Photographer Luke Gilford opens up about National Anthem: America’s Queer Rodeo, a new book which celebrates and documents the International Gay Rodeo Association
Growing up in the mountains of Evergreen, Colorado, photographer Luke Gilford inherited his love of the rodeo from his father, who built their home and filled it with memorabilia from his years as a rodeo champion and later a judge, including snakeskin boots, Stetson hats, and giant silver and gold champion belt buckles.
“Our family’s stories are visual but they were also communicated in the body – in this case through my father’s injuries and his scars. Our stories are a way for us to make sense of our past and to create our future, too,” says Gilford, who will throw his hat in the ring with the December 1 publication of National Anthem: America’s Queer Rodeo (Damiani), a collection of portraits made at the International Gay Rodeo Association (IGRA), the organising body for the LGBTQ cowboy and cowgirl communities in North America.
Gilford first discovered IGRA in 2016 while attending a Pride event in San Francisco and came upon a booth of queer people wearing cowboy hats, playing Dolly Parton songs, and greeting the crowd. In an instant, Gilford knew he was home. The next weekend, he attended his first queer rodeo in New Mexico and began making a series of tender portraits celebrating and documenting the IGRA in all its glory. Here, Gilford shares his celebration of the space where queer country folk cultivate a powerful sense of community, creativity, and pride.
“Going to the queer rodeo for the first time was pure joy. I remember feeling this electric charge of belonging and acceptance – a shared sense of survival that is radiated and reflected back at one another. The arenas where the queer rodeos take place are where the mainstream rodeos exist as well. There is a subversion of power, even if it’s only for a weekend, to be co-opting this space and making it our own. To be returning to this site where it was not safe to gaze at one another – where the gaze must be diverted – and now suddenly it can be held, and celebrated and documented.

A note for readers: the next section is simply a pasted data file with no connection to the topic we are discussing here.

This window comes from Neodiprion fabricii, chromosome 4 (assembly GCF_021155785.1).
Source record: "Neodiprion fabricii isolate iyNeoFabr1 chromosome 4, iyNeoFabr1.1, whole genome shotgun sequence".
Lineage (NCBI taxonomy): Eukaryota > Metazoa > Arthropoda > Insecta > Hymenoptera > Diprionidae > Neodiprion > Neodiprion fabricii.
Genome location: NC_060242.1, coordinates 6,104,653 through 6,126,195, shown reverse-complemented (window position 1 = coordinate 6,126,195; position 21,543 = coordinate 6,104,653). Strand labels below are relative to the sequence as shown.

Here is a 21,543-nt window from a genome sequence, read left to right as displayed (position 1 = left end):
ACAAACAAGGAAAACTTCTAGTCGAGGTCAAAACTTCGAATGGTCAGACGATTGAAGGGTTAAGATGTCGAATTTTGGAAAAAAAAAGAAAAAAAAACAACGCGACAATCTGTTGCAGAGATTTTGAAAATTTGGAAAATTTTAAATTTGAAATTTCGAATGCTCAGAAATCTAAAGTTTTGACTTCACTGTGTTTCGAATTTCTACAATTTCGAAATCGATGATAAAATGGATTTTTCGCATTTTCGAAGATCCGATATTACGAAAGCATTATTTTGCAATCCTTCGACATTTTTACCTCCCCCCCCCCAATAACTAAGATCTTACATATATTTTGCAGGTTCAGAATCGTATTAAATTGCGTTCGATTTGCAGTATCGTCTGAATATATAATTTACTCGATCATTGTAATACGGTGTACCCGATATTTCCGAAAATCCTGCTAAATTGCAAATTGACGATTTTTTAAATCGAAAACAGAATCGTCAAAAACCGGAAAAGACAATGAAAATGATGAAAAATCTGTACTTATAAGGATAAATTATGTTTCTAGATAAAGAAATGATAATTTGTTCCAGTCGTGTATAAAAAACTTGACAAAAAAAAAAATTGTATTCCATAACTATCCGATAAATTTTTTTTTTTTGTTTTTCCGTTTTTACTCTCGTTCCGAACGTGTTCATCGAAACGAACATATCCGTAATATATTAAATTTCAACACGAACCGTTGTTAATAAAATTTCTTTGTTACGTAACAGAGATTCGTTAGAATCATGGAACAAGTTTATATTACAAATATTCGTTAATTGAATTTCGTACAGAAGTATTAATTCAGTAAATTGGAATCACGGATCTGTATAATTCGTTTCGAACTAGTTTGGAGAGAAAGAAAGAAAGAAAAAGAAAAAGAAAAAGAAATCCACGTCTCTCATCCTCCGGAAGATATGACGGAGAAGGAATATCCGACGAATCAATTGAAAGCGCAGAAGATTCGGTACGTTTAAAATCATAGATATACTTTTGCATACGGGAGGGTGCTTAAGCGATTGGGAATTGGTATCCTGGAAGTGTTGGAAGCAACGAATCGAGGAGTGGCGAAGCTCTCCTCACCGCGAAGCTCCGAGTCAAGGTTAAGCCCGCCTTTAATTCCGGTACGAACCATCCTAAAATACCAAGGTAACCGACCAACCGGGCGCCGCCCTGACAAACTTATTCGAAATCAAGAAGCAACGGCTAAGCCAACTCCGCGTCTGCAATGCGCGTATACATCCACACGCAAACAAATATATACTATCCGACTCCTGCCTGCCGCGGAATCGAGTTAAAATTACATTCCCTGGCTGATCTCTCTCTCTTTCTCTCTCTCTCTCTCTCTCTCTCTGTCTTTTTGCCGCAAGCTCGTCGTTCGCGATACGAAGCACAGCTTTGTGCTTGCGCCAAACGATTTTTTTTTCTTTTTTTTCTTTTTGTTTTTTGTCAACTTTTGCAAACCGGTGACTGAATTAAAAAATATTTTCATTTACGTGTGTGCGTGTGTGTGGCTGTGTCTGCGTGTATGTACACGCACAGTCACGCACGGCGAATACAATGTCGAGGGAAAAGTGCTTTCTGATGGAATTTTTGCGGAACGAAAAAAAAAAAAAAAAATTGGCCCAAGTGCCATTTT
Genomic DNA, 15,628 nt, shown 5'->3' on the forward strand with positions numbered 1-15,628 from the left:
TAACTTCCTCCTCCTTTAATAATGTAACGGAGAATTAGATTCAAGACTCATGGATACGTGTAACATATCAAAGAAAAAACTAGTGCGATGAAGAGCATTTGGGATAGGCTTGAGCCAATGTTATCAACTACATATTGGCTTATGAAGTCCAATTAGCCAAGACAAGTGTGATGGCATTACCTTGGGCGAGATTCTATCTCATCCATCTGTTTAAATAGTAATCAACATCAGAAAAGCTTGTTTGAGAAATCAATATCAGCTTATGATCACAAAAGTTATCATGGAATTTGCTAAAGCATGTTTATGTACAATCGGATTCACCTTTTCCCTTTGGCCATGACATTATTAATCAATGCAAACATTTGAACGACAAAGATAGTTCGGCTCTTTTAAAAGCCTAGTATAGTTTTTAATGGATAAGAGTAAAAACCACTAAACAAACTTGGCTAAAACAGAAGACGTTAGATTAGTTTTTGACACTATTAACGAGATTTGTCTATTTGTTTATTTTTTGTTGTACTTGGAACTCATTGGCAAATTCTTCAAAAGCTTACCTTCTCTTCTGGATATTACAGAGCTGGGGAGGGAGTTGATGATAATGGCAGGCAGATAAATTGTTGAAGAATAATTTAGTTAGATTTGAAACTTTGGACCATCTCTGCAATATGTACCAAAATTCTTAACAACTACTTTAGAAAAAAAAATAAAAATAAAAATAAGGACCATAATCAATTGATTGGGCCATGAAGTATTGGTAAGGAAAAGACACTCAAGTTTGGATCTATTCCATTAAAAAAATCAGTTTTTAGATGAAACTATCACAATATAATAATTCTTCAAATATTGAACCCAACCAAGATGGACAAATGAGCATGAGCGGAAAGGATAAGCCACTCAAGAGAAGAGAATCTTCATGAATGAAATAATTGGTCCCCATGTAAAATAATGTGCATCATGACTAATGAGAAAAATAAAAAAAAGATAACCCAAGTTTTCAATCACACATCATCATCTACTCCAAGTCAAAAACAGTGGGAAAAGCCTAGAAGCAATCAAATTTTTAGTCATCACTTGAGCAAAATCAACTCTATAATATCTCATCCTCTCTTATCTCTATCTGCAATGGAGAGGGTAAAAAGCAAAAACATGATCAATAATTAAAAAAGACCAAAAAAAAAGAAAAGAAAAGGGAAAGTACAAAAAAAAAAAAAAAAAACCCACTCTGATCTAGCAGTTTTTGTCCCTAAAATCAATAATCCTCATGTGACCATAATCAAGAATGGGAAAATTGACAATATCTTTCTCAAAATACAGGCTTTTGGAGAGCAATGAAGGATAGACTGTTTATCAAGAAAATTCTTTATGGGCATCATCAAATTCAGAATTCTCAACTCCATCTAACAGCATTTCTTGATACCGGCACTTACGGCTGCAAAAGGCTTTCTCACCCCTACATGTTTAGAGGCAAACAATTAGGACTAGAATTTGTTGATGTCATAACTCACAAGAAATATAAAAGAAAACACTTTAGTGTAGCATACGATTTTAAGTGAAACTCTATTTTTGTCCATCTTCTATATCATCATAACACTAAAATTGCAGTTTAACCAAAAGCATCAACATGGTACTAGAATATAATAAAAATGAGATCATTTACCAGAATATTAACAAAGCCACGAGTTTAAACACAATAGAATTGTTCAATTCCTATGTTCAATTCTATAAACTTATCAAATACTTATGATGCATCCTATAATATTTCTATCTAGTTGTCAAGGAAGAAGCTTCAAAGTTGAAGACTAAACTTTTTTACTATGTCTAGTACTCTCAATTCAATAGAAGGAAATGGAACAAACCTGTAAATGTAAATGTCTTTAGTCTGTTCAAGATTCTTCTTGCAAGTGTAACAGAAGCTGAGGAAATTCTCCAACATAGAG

“I think the most profound impression from growing up around the rodeo was coming to understand the body as inherently fragile, and the ultimate witness to care and love. At the rodeo there is always a subtext of danger and violence, contrasted by so much beauty on the surface. The rodeo is a spectacle, oozing with displays of power and vulnerability. It’s a celebration of that constant struggle between the two. And above all, it is a sensory experience. Pastel sunsets with couples line dancing in unison below; the sounds and smells of animals; hairspray and flirtations and desires; barbeque and beer; sweat and blood and leather. In many ways it is the West’s traditional form of drag performance.
“While it feels like our country is becoming increasingly polarised, the queer rodeo embraces all sides of the American cultural spectrum. One of my close friends in the rodeo community is a Black, gender-nonconforming bull rider. They said to me simply, ‘If I show up, I’m a cowboy.’ And they’re accepted as such, with no questions asked. This series is my way of holding up each person with dignity and respect, and showing a beauty, strength, glamour, or tenderness that they may not have seen before.”
National Anthem: America’s Queer Rodeo by Luke Gilford is published by Damiani, out December 2020.